Exodus to Shanghai: Stories of Escape from the Third Reich


Product Details

Palgrave MacMillan
Publish Date
5.9 X 9.1 X 0.6 inches | 0.01 pounds

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About the Author

STEVE HOCHSTADT is a Professor of History at Illinois College, USA. His books include Sources of the Holocaust (Palgrave, 2004).


"I have been waiting for this book for decades. The heroic escape to Shanghai during the Holocaust is the least known chapter of the Holocaust experience. Steve Hochstadt, the author of Exodus to Shanghai, does not merely cite statistic but provides a face to this remarkable experience. The author is to be commended for including a superb bibliography of primary and secondary sources, films, maps, charts, and photos. If there is one book to read about the Jewish experience in Shanghai, this is the one." - The Jewish Book Council

"A clear and engaging treatment of a little-known topic." - Asian Review of Books

"Deftly weaving in the personal and political, Steve Hochstadt tells an absorbing story of some 16,000 Central European Jewish refugees who fled the Nazis. The singular value of Exodus to Shanghai is that it relies on the personal testimonies of one hundred refugees Hochstadt managed to locate. What he does best is thoroughly set the stage from the panicky departure of men, women and children from Nazi Europe to life in Shanghai and eventual dispersion to the few countries that would have them." - History News Network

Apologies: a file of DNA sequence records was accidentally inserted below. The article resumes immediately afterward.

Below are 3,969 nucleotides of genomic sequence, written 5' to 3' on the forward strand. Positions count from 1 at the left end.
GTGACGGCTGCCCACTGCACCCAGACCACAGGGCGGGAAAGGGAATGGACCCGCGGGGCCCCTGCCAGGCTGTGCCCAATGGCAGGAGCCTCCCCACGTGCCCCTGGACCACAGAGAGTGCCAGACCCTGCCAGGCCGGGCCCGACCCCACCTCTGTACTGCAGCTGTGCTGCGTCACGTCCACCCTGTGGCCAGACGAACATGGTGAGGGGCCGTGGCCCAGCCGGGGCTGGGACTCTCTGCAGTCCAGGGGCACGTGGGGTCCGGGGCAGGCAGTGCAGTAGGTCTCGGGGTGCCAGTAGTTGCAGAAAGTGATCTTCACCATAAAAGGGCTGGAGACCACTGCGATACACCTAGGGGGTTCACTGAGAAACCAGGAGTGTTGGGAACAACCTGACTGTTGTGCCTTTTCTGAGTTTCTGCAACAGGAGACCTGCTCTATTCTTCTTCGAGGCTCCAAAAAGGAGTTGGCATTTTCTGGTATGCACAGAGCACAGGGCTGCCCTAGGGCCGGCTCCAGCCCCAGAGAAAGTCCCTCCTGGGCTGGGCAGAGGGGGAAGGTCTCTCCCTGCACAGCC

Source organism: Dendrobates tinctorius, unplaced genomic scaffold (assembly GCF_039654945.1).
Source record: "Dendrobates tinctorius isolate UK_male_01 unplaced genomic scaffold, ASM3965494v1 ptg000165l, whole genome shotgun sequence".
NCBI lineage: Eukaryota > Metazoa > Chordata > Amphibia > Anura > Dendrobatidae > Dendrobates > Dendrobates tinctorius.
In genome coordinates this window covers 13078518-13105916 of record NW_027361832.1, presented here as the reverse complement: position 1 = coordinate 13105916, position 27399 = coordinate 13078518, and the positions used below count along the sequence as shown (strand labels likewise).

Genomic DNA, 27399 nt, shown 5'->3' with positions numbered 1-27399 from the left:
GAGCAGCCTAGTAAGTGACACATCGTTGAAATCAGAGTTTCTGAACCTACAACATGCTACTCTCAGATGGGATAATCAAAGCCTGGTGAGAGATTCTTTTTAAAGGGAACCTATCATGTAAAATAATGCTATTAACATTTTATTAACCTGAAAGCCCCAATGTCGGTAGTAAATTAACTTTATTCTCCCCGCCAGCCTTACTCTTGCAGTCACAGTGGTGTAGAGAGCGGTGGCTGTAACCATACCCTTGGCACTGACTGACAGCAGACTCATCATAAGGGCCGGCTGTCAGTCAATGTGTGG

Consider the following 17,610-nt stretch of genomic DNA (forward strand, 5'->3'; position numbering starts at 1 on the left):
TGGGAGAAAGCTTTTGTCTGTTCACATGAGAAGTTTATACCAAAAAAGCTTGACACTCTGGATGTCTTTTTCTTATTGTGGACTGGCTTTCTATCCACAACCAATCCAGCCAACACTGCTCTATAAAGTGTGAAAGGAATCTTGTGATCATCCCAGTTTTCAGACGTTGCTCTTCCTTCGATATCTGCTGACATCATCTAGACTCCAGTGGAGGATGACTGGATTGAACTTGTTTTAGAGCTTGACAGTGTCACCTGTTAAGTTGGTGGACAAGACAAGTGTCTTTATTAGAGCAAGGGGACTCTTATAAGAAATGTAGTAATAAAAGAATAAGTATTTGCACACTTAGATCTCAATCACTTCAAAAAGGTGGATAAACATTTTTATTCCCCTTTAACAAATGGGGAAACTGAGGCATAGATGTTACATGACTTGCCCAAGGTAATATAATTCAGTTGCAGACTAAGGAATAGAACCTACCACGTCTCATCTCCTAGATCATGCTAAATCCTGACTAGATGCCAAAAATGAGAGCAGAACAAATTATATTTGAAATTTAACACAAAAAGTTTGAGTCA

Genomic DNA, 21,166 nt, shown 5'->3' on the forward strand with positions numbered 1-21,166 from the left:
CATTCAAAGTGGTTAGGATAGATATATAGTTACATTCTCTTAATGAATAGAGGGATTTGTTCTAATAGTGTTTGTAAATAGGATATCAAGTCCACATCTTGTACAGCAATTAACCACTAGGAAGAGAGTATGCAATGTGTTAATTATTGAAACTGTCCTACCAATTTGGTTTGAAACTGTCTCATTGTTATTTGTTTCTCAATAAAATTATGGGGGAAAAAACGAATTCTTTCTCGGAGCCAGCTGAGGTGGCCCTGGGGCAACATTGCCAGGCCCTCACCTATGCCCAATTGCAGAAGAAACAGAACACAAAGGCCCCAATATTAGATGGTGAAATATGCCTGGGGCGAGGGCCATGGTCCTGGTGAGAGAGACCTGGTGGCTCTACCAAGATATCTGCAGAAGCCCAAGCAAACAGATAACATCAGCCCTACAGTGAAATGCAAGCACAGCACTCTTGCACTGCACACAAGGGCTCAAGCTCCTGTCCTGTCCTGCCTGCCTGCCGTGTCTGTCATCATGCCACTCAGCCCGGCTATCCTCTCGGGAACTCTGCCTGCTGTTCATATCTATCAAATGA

"Shanghai was one of the major safe havens for Jews fleeing Nazi Germany. In China Jews built a vibrant community, a testament to their indomitable determination not just to survive, but to live full and complete lives. Steve Hochstadt tells their story through a remarkable collection of interviews gathered over many years and his own insightful commentary. Exodus to Shanghai is a great book that reveals a little-known aspect of the fate of Jews under Nazi persecution." - Eric D. Weitz, Dean of Humanities and the Arts at City College, City University of New York

"The book is extremely significant for several reasons. Despite the fact that increasingly Shanghai refugees are writing memoirs, there is as yet no collection of interviews. Whereas we have many interviews of Holocaust survivors, the lack of direct statements by Shanghai survivors is indeed glaring. Yet Shanghai refugees must be also considered Holocaust survivors, having barely escaped certain death. Therefore, this book is highly significant and its quality as a direct and immediate account is indisputable. It will be a valuable contribution to a growing field of inquiry and information and will at last give these former refugees a voice in the ongoing discourse on the Holocaust." - Irene Eber, Louis Frieberg Professor of East Asian Studies, the Hebrew University of Jerusalem